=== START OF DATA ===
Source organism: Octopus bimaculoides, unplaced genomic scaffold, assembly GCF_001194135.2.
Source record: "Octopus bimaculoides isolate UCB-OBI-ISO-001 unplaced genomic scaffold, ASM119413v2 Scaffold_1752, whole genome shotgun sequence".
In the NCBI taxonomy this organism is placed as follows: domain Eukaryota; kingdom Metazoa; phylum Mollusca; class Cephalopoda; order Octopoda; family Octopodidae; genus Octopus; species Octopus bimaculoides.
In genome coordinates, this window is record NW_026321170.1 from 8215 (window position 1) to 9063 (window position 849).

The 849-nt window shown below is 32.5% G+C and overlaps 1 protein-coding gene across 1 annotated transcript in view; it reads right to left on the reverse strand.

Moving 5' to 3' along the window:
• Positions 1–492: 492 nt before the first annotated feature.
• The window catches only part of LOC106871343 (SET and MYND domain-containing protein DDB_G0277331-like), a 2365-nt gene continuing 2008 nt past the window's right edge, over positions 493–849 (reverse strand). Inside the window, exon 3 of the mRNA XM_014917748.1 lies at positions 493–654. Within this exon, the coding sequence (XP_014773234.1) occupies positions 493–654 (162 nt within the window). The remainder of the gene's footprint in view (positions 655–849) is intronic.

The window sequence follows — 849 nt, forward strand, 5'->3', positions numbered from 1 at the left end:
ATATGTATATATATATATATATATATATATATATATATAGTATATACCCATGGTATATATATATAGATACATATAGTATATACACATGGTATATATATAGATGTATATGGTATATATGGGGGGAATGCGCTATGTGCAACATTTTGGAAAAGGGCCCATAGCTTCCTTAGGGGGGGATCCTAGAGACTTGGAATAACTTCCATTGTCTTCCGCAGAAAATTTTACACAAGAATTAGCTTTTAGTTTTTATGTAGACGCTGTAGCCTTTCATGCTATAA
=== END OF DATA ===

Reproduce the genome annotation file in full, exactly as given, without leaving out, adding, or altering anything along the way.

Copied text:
Source organism: Octopus bimaculoides, unplaced genomic scaffold, assembly GCF_001194135.2.
Source record: "Octopus bimaculoides isolate UCB-OBI-ISO-001 unplaced genomic scaffold, ASM119413v2 Scaffold_1752, whole genome shotgun sequence".
In the NCBI taxonomy this organism is placed as follows: domain Eukaryota; kingdom Metazoa; phylum Mollusca; class Cephalopoda; order Octopoda; family Octopodidae; genus Octopus; species Octopus bimaculoides.
In genome coordinates, this window is record NW_026321170.1 from 8215 (window position 1) to 9063 (window position 849).

The 849-nt window shown below is 32.5% G+C and overlaps 1 protein-coding gene across 1 annotated transcript in view; it reads right to left on the reverse strand.

Moving 5' to 3' along the window:
• Positions 1–492: 492 nt before the first annotated feature.
• The window catches only part of LOC106871343 (SET and MYND domain-containing protein DDB_G0277331-like), a 2365-nt gene continuing 2008 nt past the window's right edge, over positions 493–849 (reverse strand). Inside the window, exon 3 of the mRNA XM_014917748.1 lies at positions 493–654. Within this exon, the coding sequence (XP_014773234.1) occupies positions 493–654 (162 nt within the window). The remainder of the gene's footprint in view (positions 655–849) is intronic.

The window sequence follows — 849 nt, forward strand, 5'->3', positions numbered from 1 at the left end:
ATATGTATATATATATATATATATATATATATATATATAGTATATACCCATGGTATATATATATAGATACATATAGTATATACACATGGTATATATATAGATGTATATGGTATATATGGGGGGAATGCGCTATGTGCAACATTTTGGAAAAGGGCCCATAGCTTCCTTAGGGGGGGATCCTAGAGACTTGGAATAACTTCCATTGTCTTCCGCAGAAAATTTTACACAAGAATTAGCTTTTAGTTTTTATGTAGACGCTGTAGCCTTTCATGCTATAA